Gurnee resident Adam Hergenreder, 18, looks like a typical teenager, but his lungs tell a different story.
“I’ve been told by medical professionals that my lungs are that of a 70-year-old,” Hergenreder said Friday at a press conference announcing legal action against a major e-cigarette maker.
Late last month, the teen was admitted to the hospital where doctors discovered he had severe lung damage. Prior to his hospitalization, Hergenreder said he experienced tremors, had difficulty breathing and had been throwing up for days. Doctors told him if he had showed up any later he likely could have died.
Hergenreder said he began vaping to “fit in” with his classmates and friends at age 16, and that when he started using e-cigarette devices, he didn’t know they contained nicotine. He thought the products were safe.
“I vaped several times a day,” he said, adding that he preferred mint and mango flavors. “At the height of my habit, I was smoking almost a pod and a half every two days, which equates to several packs of cigarettes.”
Now, Hergenreder is filing a lawsuit against e-cigarette maker Juul Labs and a Waukegan gas station where he bought the products underage. Illinois residents must be 21 to purchase tobacco products.
“Adam is one of millions of teens who unknowingly took up vaping completely unaware of the adverse harmful effects until it was almost too late,” attorney Antonio Romanucci of Romanucci & Blandin said at the press conference Friday.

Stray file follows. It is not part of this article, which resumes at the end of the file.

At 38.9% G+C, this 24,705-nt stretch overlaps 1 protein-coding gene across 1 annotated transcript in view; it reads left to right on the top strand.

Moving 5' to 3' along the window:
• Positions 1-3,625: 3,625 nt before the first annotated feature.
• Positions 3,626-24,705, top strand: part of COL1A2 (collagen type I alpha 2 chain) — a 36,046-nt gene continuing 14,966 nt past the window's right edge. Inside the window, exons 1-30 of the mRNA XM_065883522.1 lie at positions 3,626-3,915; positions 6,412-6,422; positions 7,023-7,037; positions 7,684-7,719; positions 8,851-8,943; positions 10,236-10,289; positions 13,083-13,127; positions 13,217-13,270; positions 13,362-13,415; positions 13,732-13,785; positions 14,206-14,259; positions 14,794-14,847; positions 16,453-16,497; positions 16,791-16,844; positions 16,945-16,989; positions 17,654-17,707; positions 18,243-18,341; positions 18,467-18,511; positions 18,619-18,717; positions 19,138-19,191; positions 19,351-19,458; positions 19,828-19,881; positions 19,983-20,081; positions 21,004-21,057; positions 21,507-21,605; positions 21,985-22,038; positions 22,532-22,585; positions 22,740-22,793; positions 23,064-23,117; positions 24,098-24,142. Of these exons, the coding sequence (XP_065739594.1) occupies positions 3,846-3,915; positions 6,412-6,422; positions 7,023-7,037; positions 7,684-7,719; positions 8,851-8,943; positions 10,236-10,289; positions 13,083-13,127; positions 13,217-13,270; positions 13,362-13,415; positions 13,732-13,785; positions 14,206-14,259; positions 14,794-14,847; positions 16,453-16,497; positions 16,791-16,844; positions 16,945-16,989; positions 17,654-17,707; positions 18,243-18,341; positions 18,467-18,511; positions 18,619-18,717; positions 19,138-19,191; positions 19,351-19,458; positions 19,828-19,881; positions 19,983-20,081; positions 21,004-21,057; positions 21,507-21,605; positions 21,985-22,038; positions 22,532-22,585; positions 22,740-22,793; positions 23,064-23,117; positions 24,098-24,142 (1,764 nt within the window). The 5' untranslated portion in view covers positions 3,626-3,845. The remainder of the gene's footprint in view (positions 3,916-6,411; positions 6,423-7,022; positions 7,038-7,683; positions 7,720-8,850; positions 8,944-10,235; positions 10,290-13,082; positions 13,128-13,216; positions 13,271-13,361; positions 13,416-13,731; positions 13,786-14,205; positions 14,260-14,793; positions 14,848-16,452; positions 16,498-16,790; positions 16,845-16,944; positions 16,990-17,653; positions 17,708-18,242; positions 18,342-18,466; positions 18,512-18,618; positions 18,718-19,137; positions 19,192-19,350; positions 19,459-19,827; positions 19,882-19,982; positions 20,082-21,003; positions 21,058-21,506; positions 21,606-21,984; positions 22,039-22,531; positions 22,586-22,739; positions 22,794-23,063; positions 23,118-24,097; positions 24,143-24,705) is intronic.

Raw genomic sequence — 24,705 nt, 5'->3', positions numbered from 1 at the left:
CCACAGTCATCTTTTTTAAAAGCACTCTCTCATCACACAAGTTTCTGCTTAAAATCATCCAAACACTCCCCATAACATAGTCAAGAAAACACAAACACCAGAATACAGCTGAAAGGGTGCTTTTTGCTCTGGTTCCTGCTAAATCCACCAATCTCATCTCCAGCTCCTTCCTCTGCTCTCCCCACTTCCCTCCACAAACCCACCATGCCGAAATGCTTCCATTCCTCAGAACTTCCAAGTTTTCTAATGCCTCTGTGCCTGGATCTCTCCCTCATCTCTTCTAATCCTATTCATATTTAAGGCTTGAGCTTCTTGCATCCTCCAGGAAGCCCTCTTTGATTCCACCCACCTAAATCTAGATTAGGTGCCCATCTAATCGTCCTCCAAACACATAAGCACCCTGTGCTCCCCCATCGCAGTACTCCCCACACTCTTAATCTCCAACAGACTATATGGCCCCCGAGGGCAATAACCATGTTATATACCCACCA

The lawsuit, filed in Lake County Circuit Court, alleges Juul used deceptive marketing tactics to target adolescents, which led to widespread addiction to vaping products with highly concentrated sources of nicotine and other harmful chemicals.
Juul launched a massive online and social media advertising campaign filled with young, attractive models “smoking Juuls and partying in provocative, sexual settings to lure the next generation of nicotine addicts,” according to the lawsuit.
“Adam didn’t stand a chance to avoid getting hooked on these toxic time bombs,” Romanucci said.
Juul is facing mounting scrutiny by attorneys general across the country. A company spokesperson told WTTW News its products are intended for adult use and that it has launched an action plan to combat underage use. “Our product has always only been intended to be a viable alternative for the one billion current adult smokers in the world,” the spokesperson said. “We have never marketed to youth and do not want any non-nicotine users to try our products.”
Romanucci disputes that claim, saying the company advertises at events that attract younger audiences, like Lollapalooza. “When Juul is marketing its products at events like that they’re bound to wind up in the hands of kids, like Adam, because it looks like a cool product,” he said.
Gas Stop, a gas station located at 2720 W. Washington St. in Waukegan, is also named as a defendant in the lawsuit because retailers are “equally culpable” in fueling the youth vaping addiction, according to Romanucci. The lawsuit states Hergenreder was never asked to show identification when purchasing Juul products from the Gas Stop, which did not answer calls for comment by WTTW News.